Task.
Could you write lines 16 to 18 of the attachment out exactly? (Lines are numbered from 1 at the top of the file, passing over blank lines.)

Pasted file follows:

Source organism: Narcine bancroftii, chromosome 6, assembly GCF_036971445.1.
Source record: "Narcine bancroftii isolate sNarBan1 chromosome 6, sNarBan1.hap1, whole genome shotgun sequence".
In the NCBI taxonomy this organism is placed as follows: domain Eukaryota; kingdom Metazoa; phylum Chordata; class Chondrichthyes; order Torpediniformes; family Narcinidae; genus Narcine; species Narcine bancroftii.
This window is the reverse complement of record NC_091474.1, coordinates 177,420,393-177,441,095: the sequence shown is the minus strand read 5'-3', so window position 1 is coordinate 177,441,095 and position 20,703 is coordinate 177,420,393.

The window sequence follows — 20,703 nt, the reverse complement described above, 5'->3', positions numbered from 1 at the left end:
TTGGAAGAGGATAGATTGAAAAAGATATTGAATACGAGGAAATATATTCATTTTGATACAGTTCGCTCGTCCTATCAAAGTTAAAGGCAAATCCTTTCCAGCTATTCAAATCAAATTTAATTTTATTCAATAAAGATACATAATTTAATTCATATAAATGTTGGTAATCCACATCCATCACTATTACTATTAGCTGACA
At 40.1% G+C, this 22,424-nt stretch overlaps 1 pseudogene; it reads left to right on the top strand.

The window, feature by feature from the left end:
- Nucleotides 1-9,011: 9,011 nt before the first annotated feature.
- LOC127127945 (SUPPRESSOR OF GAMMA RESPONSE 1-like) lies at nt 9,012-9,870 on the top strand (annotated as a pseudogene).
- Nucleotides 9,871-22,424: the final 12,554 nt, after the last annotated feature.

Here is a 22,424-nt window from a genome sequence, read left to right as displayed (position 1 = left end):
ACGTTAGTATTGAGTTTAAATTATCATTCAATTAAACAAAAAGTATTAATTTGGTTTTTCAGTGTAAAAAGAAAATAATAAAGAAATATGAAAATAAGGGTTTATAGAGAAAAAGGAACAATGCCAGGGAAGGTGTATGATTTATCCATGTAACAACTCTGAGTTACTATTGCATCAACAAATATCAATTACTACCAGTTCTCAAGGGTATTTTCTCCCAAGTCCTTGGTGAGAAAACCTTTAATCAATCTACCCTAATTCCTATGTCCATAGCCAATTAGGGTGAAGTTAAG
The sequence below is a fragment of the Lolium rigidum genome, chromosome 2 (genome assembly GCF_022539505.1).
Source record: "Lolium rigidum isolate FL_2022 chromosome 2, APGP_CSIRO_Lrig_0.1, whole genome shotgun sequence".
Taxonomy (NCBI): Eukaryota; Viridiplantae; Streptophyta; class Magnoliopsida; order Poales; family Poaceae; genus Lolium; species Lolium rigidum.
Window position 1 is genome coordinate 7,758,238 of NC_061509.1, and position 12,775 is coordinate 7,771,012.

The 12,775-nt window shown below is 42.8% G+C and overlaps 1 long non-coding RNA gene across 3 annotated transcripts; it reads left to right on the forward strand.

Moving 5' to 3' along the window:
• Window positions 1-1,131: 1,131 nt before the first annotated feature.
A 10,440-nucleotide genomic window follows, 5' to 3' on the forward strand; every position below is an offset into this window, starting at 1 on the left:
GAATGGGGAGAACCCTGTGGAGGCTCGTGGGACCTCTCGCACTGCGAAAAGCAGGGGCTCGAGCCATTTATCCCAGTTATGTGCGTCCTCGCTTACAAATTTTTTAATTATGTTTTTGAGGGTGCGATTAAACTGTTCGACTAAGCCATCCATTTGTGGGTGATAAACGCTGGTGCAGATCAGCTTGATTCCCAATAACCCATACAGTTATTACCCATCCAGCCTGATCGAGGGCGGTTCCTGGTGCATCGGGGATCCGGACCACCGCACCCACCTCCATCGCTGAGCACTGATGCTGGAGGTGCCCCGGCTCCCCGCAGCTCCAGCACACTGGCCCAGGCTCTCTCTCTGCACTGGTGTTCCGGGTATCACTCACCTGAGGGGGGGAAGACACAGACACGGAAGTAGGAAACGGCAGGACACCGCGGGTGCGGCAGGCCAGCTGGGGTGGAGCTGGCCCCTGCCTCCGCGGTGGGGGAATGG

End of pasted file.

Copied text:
Taxonomy (NCBI): Eukaryota; Viridiplantae; Streptophyta; class Magnoliopsida; order Poales; family Poaceae; genus Lolium; species Lolium rigidum.
Window position 1 is genome coordinate 7,758,238 of NC_061509.1, and position 12,775 is coordinate 7,771,012.

The 12,775-nt window shown below is 42.8% G+C and overlaps 1 long non-coding RNA gene across 3 annotated transcripts; it reads left to right on the forward strand.